executive leadership which made the government rife for seizure by lawless elements. For the foregoing reasons, I vote to dismiss the petitions in these cases. N.B. In fine, the legal distinction between EDSA People Power I and EDSA People Power II is clear. EDSA I involves the exercise of the people power of revolution which overthrew the whole government. EDSA II is an exercise of people power of freedom of speech and freedom of assembly to petition the government for redress of grievances which only affected the office of the President. EDSA I is extra constitutional and the legitimacy of the new government that resulted from it cannot be the subject of judicial review, but EDSA II is intra constitutional and the resignation of the sitting President that it caused and the succession of the Vice President as President are subject to judicial review. EDSA I presented a political question; EDSA II involves legal questions. A brief discourse on freedom of speech and of the freedom of assembly to petition the government for redress of grievance which are the cutting edge of EDSA People Power II is not inappropriate. MARCOS VS MANGLAPUS G.R. NO. 88211. OCTOBER 27, 1989 GLORIA DOCTRINE: The President, upon whom executive power is vested, has unstated residual powers which are implied from the grant of executive power and which are necessary for her to comply with her duties under the Constitution. Also, among the duties of the President under the Constitution, in compliance with his (or her) oath of office, is to protect and promote the interest and welfare of the people. FACTS: Ferdinand E. Marcos was overthrown from presidency by Corazon Aquino, and he was forced into exile. The presidency of Corazon Aquino was challenged by failed coup attempts, and plots of Marcos loyalists and the Marcoses themselves. Marcos, in his deathbed, has expressed his desire to return to the Philippines. But President Aquino, considering the dire consequences of his return to the nation has firmly decided to bar the return of Mr. Marcos and his family. Thus, petitioners filed a petition for mandamus and prohibition, asking the Courts to order the respondents to issue travel documents to Mr. Marcos and the immediate members of his family and to enjoin the implementation of the President's decision to bar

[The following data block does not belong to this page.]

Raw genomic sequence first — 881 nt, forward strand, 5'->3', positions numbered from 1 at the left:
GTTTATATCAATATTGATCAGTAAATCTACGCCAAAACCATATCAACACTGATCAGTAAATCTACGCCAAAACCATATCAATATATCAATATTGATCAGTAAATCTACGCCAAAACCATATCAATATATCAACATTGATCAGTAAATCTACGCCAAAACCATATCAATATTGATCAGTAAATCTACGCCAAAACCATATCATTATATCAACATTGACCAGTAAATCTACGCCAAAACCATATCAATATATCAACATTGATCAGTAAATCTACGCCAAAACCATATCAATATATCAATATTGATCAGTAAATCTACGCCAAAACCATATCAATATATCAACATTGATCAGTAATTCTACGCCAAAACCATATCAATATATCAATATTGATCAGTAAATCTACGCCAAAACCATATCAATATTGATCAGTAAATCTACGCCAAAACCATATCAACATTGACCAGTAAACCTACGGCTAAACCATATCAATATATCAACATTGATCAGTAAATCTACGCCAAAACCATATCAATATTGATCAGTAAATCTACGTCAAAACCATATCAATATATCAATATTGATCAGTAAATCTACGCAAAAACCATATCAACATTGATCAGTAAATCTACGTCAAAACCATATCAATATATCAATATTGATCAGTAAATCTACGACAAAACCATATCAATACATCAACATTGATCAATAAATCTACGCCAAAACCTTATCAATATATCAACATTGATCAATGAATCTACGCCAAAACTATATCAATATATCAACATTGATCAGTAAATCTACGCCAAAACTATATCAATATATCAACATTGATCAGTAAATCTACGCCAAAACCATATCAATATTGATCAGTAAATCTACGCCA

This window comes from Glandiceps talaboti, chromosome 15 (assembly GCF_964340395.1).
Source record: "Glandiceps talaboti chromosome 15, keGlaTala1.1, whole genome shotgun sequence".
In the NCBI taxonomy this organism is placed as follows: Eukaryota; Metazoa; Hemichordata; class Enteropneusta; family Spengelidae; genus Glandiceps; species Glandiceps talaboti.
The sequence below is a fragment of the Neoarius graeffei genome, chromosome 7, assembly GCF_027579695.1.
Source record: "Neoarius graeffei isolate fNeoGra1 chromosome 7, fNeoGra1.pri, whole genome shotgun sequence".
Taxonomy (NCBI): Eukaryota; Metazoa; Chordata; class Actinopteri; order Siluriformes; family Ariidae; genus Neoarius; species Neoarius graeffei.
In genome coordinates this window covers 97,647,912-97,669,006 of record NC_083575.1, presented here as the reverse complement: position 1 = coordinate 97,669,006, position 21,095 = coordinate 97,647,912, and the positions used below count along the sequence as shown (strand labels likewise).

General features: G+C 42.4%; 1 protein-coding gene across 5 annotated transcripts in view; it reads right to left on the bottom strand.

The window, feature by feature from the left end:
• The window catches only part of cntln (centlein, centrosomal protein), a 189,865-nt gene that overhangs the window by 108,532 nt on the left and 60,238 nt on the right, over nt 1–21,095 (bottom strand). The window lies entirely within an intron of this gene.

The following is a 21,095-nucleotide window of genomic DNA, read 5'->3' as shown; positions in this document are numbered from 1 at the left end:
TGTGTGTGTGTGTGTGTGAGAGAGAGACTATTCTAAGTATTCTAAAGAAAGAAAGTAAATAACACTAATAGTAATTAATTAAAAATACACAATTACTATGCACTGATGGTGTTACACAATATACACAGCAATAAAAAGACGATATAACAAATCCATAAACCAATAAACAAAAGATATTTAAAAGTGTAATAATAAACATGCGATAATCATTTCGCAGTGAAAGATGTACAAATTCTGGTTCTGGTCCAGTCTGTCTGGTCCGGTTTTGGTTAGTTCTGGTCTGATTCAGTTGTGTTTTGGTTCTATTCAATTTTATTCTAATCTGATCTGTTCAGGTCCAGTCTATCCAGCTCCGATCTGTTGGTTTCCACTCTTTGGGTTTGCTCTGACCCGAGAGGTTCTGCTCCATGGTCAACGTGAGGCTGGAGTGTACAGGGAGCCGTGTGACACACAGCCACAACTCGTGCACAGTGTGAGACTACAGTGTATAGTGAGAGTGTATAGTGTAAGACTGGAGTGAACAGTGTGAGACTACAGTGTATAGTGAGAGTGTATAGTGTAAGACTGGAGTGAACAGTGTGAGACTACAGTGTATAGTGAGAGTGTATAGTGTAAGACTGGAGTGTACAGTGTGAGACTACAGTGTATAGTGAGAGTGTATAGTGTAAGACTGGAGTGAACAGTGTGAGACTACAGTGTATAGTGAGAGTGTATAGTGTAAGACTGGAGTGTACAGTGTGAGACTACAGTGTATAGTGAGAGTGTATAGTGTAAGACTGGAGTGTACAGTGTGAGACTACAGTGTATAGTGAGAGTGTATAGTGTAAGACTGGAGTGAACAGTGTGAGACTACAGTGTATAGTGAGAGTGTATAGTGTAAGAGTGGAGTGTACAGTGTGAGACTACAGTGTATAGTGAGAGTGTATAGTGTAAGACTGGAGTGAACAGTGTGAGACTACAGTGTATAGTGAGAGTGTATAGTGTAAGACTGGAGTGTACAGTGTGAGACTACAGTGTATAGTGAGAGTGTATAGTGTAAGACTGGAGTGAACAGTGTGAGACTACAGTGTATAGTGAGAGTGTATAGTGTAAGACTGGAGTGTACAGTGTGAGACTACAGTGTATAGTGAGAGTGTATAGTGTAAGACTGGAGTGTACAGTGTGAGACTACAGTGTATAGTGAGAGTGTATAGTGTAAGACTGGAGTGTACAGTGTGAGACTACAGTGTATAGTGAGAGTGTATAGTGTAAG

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POLITICAL LAW REVIEW CASE DIGESTS : EXECUTIVE DEPARTMENT their return to the Philippines. Having the petition initially denied by the Court, petitioners filed this motion for reconsideration. ISSUE: Whether or not the President has power to bar a Filipino from his own country, and if he/she has such power, whether or not President Aquino exercised it arbitrarily. HELD: Yes. Contrary to petitioners' view, it cannot be denied that the President, upon whom executive power is vested, has unstated residual powers which are implied from the grant of executive power and which are necessary for her to comply with her duties under the Constitution. The powers of the President are not limited to what are expressly enumerated in the article on the Executive Department and in scattered provisions of the Constitution. This is so, notwithstanding the avowed intent of the members of the Constitutional Commission of 1986 to limit the powers of the President as a reaction to the abuses under the regime of Mr. Marcos, for the result was a limitation of specific powers of the President, particularly those relating to the commander-in-chief clause, but not a diminution of the general grant of executive power. And neither can we subscribe to the view that a recognition of the President's implied or residual powers is tantamount to setting the stage for another dictatorship. Despite petitioners' strained analogy, the residual powers of the President under the Constitution should not be confused with the power of the President under the 1973 Constitution to legislate. There is no similarity between the residual powers of the President under the 1987 Constitution and the power of the President under the 1973 Constitution pursuant to Amendment No. 6. First of all, Amendment No. 6 refers to an express grant of power. It is not implied. Then, Amendment No. 6 refers to a grant to the President of the specific power of legislation. Among the duties of the President under the Constitution, in compliance with his (or her) oath of office, is to protect and promote the interest and welfare of the people. Her decision to bar the return of the Marcoses and subsequently, the remains of Mr. Marcos at the present time and under present circumstances is in compliance with this bounden duty. In the absence of a clear showing that she had acted with arbitrariness or with grave abuse of discretion in arriving at this decision, the Court will not enjoin the implementation of this decision. Separate Opinions: